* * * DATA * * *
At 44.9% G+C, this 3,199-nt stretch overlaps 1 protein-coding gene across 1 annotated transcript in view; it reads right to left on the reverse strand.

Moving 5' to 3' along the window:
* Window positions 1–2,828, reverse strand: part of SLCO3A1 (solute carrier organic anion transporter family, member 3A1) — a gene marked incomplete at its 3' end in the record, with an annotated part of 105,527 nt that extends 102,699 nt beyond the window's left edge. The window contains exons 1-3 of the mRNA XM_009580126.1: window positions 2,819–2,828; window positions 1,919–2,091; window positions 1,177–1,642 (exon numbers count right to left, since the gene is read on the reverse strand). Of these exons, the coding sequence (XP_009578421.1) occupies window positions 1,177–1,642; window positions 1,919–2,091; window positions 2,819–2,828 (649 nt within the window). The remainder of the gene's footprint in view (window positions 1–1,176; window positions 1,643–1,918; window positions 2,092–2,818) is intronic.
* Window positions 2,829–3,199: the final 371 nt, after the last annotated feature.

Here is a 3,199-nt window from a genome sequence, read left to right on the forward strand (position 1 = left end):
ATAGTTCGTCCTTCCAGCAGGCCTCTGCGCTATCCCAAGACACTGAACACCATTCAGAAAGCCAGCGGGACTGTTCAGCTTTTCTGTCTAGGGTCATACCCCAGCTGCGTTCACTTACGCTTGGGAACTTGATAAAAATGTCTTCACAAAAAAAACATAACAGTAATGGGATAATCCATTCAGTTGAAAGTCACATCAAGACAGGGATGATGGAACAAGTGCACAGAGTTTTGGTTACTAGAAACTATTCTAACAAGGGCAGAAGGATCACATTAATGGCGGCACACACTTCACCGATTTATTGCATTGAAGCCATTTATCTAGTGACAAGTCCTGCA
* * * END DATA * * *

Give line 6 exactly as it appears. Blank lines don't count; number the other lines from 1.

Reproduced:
ATAGTTCGTCCTTCCAGCAGGCCTCTGCGCTATCCCAAGACACTGAACACCATTCAGAAAGCCAGCGGGACTGTTCAGCTTTTCTGTCTAGGGTCATACCCCAGCTGCGTTCACTTACGCTTGGGAACTTGATAAAAATGTCTTCACAAAAAAAACATAACAGTAATGGGATAATCCATTCAGTTGAAAGTCACATCAAGACAGGGATGATGGAACAAGTGCACAGAGTTTTGGTTACTAGAAACTATTCTAACAAGGGCAGAAGGATCACATTAATGGCGGCACACACTTCACCGATTTATTGCATTGAAGCCATTTATCTAGTGACAAGTCCTGCA